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Not Lovin' It: McDonald's Says No to Simplot's GMO Potato

 / Updated 
A McDonald's restaurant sign in Del Mar, Calif., on April 16, 2013. Reuters file

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The U.S. Department of Agriculture has approved Idaho-based J.R. Simplot Co.'s new genetically modified potato. But one of the company's oldest business partners — McDonald's — hasn't.

The fast-food giant says it doesn't use genetically modified potatoes, the Idaho Statesman reported. "McDonald's USA does not source GMO potatoes, nor do we have current plans to change our sourcing practices," the company said in a statement.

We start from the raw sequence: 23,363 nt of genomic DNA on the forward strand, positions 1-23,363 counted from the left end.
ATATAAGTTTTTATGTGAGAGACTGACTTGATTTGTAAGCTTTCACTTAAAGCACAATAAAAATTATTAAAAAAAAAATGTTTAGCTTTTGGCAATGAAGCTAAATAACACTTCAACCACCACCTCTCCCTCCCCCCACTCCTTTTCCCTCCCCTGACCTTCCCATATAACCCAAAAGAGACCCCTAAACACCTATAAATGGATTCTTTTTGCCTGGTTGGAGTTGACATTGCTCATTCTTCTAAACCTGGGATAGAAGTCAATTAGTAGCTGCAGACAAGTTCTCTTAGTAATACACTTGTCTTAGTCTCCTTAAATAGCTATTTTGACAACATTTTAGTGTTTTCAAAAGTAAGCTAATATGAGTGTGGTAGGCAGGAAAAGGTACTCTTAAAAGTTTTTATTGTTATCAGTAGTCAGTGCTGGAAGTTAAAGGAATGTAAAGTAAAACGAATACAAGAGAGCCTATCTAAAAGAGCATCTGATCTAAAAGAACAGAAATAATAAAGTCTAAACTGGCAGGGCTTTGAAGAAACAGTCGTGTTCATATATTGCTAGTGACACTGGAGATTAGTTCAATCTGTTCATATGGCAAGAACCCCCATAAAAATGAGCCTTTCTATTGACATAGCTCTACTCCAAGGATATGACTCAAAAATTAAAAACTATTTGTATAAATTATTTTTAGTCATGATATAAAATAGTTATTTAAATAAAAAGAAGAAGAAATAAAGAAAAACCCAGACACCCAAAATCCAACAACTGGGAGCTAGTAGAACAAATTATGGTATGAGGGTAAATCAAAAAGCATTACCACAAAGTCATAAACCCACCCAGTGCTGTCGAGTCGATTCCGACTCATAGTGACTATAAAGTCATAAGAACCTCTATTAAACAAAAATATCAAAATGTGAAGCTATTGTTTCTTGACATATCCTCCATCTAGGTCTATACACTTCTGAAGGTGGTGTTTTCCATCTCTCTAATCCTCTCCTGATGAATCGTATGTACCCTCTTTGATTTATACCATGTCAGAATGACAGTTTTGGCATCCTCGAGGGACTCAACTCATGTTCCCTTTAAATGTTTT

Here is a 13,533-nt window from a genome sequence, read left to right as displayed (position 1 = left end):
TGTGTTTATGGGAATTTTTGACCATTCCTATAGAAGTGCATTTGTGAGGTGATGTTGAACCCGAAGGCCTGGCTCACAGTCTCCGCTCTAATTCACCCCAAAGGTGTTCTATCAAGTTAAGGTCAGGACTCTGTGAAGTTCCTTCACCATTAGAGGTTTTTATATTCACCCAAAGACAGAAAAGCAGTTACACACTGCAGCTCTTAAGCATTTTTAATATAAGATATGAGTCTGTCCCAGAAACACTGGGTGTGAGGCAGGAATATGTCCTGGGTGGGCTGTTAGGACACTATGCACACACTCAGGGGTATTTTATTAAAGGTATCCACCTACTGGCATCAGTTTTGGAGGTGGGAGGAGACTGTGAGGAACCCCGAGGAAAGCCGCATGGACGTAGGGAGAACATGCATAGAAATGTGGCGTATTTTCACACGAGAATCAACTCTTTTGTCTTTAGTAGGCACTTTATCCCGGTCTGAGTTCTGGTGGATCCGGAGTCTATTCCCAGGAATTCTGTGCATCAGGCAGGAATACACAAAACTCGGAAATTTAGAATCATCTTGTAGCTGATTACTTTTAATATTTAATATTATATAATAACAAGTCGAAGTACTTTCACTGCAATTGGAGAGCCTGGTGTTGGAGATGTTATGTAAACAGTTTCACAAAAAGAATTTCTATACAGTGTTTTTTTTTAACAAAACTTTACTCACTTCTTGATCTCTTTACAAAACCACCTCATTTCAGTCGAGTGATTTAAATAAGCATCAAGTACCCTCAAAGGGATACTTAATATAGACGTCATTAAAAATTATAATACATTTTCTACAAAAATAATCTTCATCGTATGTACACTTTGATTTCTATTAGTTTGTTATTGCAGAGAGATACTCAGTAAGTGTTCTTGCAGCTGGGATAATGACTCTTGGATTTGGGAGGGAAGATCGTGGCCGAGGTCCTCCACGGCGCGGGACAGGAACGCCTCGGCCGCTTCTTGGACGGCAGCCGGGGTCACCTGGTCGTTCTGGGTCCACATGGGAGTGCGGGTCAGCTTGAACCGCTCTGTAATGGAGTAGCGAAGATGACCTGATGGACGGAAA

The USDA this month gave Boise-based Simplot permission to begin commercial planting of its new spud, called the "Innate" potato. The company altered the potato's DNA so it produces less acrylamide, which is suspected to be a human carcinogen. Potatoes naturally produce the chemical when they're cooked at high temperatures.

The potato is also engineered to resist bruising. Simplot is a major supplier of french fries, hash browns and other potato products for restaurant chains like McDonald's.

This isn't the first time the fast-food industry has resisted GMO potatoes. More than a decade ago, Monsanto brought its bug-resistant "New Leaf" line of genetically modified potato to market. Buyers, led by the fast-food industry, rejected the Monsanto spud, and it was pulled from production due to lack of business.

— The Associated Press

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